News / Asia

China Agrees to $45 Billion in US Export Deals

President Barack Obama and Chinese President Hu Jintao stand quietly during an official arrival ceremony for Hu at the White House, 19 Jan 2011.
President Barack Obama and Chinese President Hu Jintao stand quietly during an official arrival ceremony for Hu at the White House, 19 Jan 2011.

China has agreed to $45 billion in export deals with U.S. companies, with nearly half of the contracts a commitment to buy 200 Boeing aircraft costing $19 billion.

In advance of an official announcement, a senior White House official said on Wednesday the trade agreements would cover a broad range of manufacturing, chemical, agriculture and technology investments.  The official said the deals would benefit 70 companies in 12 U.S. states and support 235,000 jobs.

As part of the agreement, China also said it would add another $3 billion in investments to Chinese firms in the U.S.

News of the trade deals came as U.S. President Barack Obama and Chinese President Hu Jintao opened a summit at the White House.  While the two leaders face disagreements on human rights and currency valuation issues, the U.S. has also pushed to sharply narrow its significant trade gap with the world's most populous nation.  China-U.S. trade totals more than $400 billion annually, but China's trading surplus might have reached $270 billion last year.

Mr. Obama has invited some of the top U.S. business leaders to meet with him and Mr. Hu in an effort to help promote American exports to China.

Chief executives from such well-known U.S. companies as Microsoft, the Goldman Sachs Group, General Electric, Boeing and Coca-Cola are among 14 that Mr. Obama invited.  Mr. Hu brought along four key business executives representing Chinese computer technology, home appliance, automotive parts and investment companies.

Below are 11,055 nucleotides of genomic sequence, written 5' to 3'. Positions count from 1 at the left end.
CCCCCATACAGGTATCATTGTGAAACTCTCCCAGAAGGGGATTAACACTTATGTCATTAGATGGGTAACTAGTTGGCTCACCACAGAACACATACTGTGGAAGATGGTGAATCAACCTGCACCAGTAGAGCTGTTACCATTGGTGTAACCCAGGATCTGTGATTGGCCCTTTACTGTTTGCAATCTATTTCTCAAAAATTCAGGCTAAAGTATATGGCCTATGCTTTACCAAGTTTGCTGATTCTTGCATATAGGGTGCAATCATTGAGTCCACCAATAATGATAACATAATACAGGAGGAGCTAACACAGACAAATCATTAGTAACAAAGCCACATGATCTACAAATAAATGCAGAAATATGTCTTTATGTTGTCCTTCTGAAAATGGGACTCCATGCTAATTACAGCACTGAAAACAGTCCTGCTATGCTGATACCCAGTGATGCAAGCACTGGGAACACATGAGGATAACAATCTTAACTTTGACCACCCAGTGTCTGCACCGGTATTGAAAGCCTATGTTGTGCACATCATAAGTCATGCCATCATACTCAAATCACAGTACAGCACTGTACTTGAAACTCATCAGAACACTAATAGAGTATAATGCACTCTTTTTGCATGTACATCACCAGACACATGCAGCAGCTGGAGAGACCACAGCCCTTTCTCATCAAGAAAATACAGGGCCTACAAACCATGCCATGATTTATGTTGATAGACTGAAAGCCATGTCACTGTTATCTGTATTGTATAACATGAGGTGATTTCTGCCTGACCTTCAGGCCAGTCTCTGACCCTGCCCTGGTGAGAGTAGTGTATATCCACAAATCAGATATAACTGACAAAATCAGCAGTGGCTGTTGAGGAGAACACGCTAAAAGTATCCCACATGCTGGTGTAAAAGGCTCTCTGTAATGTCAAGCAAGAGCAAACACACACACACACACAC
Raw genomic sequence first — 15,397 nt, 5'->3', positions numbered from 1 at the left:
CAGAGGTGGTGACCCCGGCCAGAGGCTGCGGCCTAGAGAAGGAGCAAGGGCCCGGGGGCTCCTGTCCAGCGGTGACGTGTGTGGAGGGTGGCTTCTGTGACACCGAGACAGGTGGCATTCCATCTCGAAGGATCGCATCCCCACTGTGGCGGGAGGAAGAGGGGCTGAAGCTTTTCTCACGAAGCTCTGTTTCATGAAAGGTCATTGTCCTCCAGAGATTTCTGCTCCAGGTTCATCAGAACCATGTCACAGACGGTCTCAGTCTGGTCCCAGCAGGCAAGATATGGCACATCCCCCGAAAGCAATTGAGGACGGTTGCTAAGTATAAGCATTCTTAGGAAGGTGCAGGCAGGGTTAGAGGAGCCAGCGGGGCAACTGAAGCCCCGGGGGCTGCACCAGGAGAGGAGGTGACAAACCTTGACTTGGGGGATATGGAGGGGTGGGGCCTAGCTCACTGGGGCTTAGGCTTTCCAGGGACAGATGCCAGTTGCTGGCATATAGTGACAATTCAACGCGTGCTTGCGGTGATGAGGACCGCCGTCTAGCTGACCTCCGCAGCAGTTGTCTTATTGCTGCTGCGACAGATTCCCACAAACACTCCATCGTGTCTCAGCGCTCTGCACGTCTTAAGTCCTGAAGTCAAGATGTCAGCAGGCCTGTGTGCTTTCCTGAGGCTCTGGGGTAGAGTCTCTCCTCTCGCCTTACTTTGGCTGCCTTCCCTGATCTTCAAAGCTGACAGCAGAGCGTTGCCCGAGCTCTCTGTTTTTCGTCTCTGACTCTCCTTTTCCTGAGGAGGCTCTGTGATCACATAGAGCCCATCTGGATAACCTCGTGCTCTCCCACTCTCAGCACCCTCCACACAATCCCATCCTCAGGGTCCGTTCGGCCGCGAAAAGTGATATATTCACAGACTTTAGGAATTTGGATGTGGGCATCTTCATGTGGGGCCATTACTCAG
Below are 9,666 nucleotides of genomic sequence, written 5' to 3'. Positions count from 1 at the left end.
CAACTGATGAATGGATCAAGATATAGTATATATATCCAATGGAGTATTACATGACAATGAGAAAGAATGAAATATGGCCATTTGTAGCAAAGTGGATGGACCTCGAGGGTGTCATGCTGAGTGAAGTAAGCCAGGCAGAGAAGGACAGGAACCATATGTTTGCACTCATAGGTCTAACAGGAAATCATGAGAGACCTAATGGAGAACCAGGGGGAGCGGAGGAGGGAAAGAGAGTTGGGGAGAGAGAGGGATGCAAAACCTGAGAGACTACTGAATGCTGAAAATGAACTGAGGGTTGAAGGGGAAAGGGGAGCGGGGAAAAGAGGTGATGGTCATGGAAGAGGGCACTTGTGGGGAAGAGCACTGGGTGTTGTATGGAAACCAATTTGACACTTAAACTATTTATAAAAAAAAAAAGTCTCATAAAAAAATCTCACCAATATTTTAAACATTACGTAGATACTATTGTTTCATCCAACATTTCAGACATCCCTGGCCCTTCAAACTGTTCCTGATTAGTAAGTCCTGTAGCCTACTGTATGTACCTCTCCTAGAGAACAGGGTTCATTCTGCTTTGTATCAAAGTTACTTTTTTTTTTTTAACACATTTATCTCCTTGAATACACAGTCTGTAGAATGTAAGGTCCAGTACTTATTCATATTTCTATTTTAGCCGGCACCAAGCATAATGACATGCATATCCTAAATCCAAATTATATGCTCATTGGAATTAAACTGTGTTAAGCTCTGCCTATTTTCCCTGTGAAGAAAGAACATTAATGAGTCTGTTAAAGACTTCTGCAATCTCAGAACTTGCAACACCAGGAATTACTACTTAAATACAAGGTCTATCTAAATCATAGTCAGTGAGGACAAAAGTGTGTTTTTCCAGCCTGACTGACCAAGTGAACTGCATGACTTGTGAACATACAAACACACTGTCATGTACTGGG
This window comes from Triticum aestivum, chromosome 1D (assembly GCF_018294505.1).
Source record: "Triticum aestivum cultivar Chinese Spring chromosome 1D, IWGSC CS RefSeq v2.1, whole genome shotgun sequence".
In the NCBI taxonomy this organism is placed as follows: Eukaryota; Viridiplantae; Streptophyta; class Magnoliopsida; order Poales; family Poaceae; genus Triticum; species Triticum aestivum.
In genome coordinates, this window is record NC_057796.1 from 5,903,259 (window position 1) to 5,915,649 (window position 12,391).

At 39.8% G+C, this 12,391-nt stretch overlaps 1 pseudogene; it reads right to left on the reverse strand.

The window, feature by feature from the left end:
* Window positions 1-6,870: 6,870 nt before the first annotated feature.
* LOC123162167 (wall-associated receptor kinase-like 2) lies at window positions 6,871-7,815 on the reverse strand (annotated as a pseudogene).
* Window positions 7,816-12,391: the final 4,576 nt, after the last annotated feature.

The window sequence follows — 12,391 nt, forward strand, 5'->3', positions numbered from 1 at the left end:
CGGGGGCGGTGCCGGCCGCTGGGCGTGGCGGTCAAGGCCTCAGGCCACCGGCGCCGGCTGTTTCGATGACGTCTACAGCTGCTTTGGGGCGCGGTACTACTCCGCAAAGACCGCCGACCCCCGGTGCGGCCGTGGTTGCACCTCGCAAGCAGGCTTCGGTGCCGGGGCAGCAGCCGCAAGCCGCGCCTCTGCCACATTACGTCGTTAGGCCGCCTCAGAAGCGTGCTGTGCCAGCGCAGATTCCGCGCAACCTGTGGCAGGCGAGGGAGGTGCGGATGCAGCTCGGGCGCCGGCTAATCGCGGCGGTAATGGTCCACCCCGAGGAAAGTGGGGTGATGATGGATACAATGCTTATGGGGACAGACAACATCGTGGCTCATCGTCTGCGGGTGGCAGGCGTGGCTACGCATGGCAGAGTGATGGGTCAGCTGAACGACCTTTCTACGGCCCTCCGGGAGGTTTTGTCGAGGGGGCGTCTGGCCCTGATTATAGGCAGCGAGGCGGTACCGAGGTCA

While the leaders mentioned ongoing policy differences between them during the official opening ceremony on the White House lawn, the U.S. has also cited the "important economic relationship" between the countries.

Creation of more U.S. jobs is particularly important to Mr. Obama, as the U.S. has struggled to reduce unemployment.  Nine percent or more of the American workforce has been jobless for 20 straight months.

Numerous U.S. companies are seeking to increase their foothold in China, one of the key ones being General Electric.  The international conglomerate is signing a number of deals with China this week involving energy, rail and aviation manufacturing, deals that GE thinks will boost its profits and save U.S. jobs.

Some U.S. firms say that their initial investments in China have proved difficult, complaining that Chinese government regulations favor China's firms and that protection of intellectual property laws is weak.  As part of the new trade agreements, China says it will deal with foreign companies in a more even-handed manner and allow use of more imported technology.

Some information for this report was provided by AP, AFP and Reuters.

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